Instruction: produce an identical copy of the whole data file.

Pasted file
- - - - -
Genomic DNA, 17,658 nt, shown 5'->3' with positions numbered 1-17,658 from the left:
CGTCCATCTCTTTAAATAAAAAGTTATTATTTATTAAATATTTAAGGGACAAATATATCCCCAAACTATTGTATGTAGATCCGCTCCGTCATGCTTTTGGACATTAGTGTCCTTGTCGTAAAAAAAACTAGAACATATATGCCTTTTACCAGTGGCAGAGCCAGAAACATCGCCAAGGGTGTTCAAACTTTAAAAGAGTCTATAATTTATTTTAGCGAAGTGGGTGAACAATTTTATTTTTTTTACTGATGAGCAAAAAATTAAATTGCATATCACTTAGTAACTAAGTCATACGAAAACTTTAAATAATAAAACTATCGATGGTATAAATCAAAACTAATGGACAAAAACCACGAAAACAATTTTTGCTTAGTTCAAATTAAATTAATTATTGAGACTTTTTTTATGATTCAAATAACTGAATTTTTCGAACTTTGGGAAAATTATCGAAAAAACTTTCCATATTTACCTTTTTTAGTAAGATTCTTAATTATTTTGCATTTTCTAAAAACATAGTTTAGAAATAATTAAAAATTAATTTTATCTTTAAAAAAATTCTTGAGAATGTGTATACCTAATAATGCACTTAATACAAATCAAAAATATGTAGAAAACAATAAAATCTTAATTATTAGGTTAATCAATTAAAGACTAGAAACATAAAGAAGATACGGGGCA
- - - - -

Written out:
Genomic DNA, 17,658 nt, shown 5'->3' with positions numbered 1-17,658 from the left:
CGTCCATCTCTTTAAATAAAAAGTTATTATTTATTAAATATTTAAGGGACAAATATATCCCCAAACTATTGTATGTAGATCCGCTCCGTCATGCTTTTGGACATTAGTGTCCTTGTCGTAAAAAAAACTAGAACATATATGCCTTTTACCAGTGGCAGAGCCAGAAACATCGCCAAGGGTGTTCAAACTTTAAAAGAGTCTATAATTTATTTTAGCGAAGTGGGTGAACAATTTTATTTTTTTTACTGATGAGCAAAAAATTAAATTGCATATCACTTAGTAACTAAGTCATACGAAAACTTTAAATAATAAAACTATCGATGGTATAAATCAAAACTAATGGACAAAAACCACGAAAACAATTTTTGCTTAGTTCAAATTAAATTAATTATTGAGACTTTTTTTATGATTCAAATAACTGAATTTTTCGAACTTTGGGAAAATTATCGAAAAAACTTTCCATATTTACCTTTTTTAGTAAGATTCTTAATTATTTTGCATTTTCTAAAAACATAGTTTAGAAATAATTAAAAATTAATTTTATCTTTAAAAAAATTCTTGAGAATGTGTATACCTAATAATGCACTTAATACAAATCAAAAATATGTAGAAAACAATAAAATCTTAATTATTAGGTTAATCAATTAAAGACTAGAAACATAAAGAAGATACGGGGCA